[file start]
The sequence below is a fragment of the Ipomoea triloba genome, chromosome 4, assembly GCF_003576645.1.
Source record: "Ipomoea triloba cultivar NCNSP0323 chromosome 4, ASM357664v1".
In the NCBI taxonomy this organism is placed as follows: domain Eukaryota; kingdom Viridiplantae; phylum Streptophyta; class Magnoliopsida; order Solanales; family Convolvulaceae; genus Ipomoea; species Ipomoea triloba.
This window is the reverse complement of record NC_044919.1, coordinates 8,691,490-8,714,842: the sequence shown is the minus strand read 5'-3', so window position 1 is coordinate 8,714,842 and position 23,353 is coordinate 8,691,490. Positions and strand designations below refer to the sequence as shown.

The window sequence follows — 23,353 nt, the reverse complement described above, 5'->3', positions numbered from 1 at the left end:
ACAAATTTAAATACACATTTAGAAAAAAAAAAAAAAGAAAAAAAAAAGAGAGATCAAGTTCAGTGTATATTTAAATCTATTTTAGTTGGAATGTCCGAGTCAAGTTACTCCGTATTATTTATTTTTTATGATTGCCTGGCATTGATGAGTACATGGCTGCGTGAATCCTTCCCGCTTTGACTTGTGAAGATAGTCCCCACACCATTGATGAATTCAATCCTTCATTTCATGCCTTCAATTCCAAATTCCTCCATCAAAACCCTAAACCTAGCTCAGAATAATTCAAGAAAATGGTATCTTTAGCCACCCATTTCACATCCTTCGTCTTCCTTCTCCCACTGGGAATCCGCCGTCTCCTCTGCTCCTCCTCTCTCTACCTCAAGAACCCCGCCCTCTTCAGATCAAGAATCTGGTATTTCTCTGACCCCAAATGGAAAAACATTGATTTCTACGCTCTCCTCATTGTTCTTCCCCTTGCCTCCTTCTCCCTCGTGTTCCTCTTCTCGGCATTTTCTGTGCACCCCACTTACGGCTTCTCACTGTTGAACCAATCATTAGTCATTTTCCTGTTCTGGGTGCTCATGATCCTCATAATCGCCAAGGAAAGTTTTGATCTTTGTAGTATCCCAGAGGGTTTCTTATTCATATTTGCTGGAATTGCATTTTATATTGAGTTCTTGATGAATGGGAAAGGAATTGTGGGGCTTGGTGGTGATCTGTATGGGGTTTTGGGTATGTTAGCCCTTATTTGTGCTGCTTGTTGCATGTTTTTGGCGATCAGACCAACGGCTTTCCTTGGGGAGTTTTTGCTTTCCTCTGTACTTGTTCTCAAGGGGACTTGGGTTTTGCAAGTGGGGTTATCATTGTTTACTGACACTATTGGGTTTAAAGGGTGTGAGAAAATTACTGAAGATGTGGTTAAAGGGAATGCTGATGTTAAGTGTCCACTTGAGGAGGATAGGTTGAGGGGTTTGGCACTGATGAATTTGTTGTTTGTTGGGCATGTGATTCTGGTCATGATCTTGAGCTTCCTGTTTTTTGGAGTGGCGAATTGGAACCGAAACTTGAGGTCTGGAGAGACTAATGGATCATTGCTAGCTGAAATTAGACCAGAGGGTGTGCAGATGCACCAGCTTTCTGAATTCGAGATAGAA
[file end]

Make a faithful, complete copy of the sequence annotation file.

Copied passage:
The sequence below is a fragment of the Ipomoea triloba genome, chromosome 4, assembly GCF_003576645.1.
Source record: "Ipomoea triloba cultivar NCNSP0323 chromosome 4, ASM357664v1".
In the NCBI taxonomy this organism is placed as follows: domain Eukaryota; kingdom Viridiplantae; phylum Streptophyta; class Magnoliopsida; order Solanales; family Convolvulaceae; genus Ipomoea; species Ipomoea triloba.
This window is the reverse complement of record NC_044919.1, coordinates 8,691,490-8,714,842: the sequence shown is the minus strand read 5'-3', so window position 1 is coordinate 8,714,842 and position 23,353 is coordinate 8,691,490. Positions and strand designations below refer to the sequence as shown.

The window sequence follows — 23,353 nt, the reverse complement described above, 5'->3', positions numbered from 1 at the left end:
ACAAATTTAAATACACATTTAGAAAAAAAAAAAAAAGAAAAAAAAAAGAGAGATCAAGTTCAGTGTATATTTAAATCTATTTTAGTTGGAATGTCCGAGTCAAGTTACTCCGTATTATTTATTTTTTATGATTGCCTGGCATTGATGAGTACATGGCTGCGTGAATCCTTCCCGCTTTGACTTGTGAAGATAGTCCCCACACCATTGATGAATTCAATCCTTCATTTCATGCCTTCAATTCCAAATTCCTCCATCAAAACCCTAAACCTAGCTCAGAATAATTCAAGAAAATGGTATCTTTAGCCACCCATTTCACATCCTTCGTCTTCCTTCTCCCACTGGGAATCCGCCGTCTCCTCTGCTCCTCCTCTCTCTACCTCAAGAACCCCGCCCTCTTCAGATCAAGAATCTGGTATTTCTCTGACCCCAAATGGAAAAACATTGATTTCTACGCTCTCCTCATTGTTCTTCCCCTTGCCTCCTTCTCCCTCGTGTTCCTCTTCTCGGCATTTTCTGTGCACCCCACTTACGGCTTCTCACTGTTGAACCAATCATTAGTCATTTTCCTGTTCTGGGTGCTCATGATCCTCATAATCGCCAAGGAAAGTTTTGATCTTTGTAGTATCCCAGAGGGTTTCTTATTCATATTTGCTGGAATTGCATTTTATATTGAGTTCTTGATGAATGGGAAAGGAATTGTGGGGCTTGGTGGTGATCTGTATGGGGTTTTGGGTATGTTAGCCCTTATTTGTGCTGCTTGTTGCATGTTTTTGGCGATCAGACCAACGGCTTTCCTTGGGGAGTTTTTGCTTTCCTCTGTACTTGTTCTCAAGGGGACTTGGGTTTTGCAAGTGGGGTTATCATTGTTTACTGACACTATTGGGTTTAAAGGGTGTGAGAAAATTACTGAAGATGTGGTTAAAGGGAATGCTGATGTTAAGTGTCCACTTGAGGAGGATAGGTTGAGGGGTTTGGCACTGATGAATTTGTTGTTTGTTGGGCATGTGATTCTGGTCATGATCTTGAGCTTCCTGTTTTTTGGAGTGGCGAATTGGAACCGAAACTTGAGGTCTGGAGAGACTAATGGATCATTGCTAGCTGAAATTAGACCAGAGGGTGTGCAGATGCACCAGCTTTCTGAATTCGAGATAGAA